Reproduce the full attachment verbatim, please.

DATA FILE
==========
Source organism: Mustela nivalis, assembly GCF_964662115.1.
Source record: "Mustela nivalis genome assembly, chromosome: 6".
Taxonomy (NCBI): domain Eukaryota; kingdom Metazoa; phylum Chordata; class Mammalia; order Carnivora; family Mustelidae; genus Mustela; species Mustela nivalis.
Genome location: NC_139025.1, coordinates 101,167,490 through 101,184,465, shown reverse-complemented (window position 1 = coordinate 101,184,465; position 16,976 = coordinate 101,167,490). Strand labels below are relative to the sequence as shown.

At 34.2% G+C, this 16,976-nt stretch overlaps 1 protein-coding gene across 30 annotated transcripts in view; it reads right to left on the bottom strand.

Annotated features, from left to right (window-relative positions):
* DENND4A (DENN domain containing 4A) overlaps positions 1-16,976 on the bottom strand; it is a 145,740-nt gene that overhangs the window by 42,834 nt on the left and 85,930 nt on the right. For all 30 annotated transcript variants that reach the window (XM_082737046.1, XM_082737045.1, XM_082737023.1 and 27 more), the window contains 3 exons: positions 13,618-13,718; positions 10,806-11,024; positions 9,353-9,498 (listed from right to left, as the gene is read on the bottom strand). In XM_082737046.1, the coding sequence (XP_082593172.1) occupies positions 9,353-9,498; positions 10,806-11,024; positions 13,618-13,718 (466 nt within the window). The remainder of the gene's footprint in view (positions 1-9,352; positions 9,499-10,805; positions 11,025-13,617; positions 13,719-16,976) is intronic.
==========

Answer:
Source organism: Mustela nivalis, assembly GCF_964662115.1.
Source record: "Mustela nivalis genome assembly, chromosome: 6".
Taxonomy (NCBI): domain Eukaryota; kingdom Metazoa; phylum Chordata; class Mammalia; order Carnivora; family Mustelidae; genus Mustela; species Mustela nivalis.
Genome location: NC_139025.1, coordinates 101,167,490 through 101,184,465, shown reverse-complemented (window position 1 = coordinate 101,184,465; position 16,976 = coordinate 101,167,490). Strand labels below are relative to the sequence as shown.

At 34.2% G+C, this 16,976-nt stretch overlaps 1 protein-coding gene across 30 annotated transcripts in view; it reads right to left on the bottom strand.

Annotated features, from left to right (window-relative positions):
* DENND4A (DENN domain containing 4A) overlaps positions 1-16,976 on the bottom strand; it is a 145,740-nt gene that overhangs the window by 42,834 nt on the left and 85,930 nt on the right. For all 30 annotated transcript variants that reach the window (XM_082737046.1, XM_082737045.1, XM_082737023.1 and 27 more), the window contains 3 exons: positions 13,618-13,718; positions 10,806-11,024; positions 9,353-9,498 (listed from right to left, as the gene is read on the bottom strand). In XM_082737046.1, the coding sequence (XP_082593172.1) occupies positions 9,353-9,498; positions 10,806-11,024; positions 13,618-13,718 (466 nt within the window). The remainder of the gene's footprint in view (positions 1-9,352; positions 9,499-10,805; positions 11,025-13,617; positions 13,719-16,976) is intronic.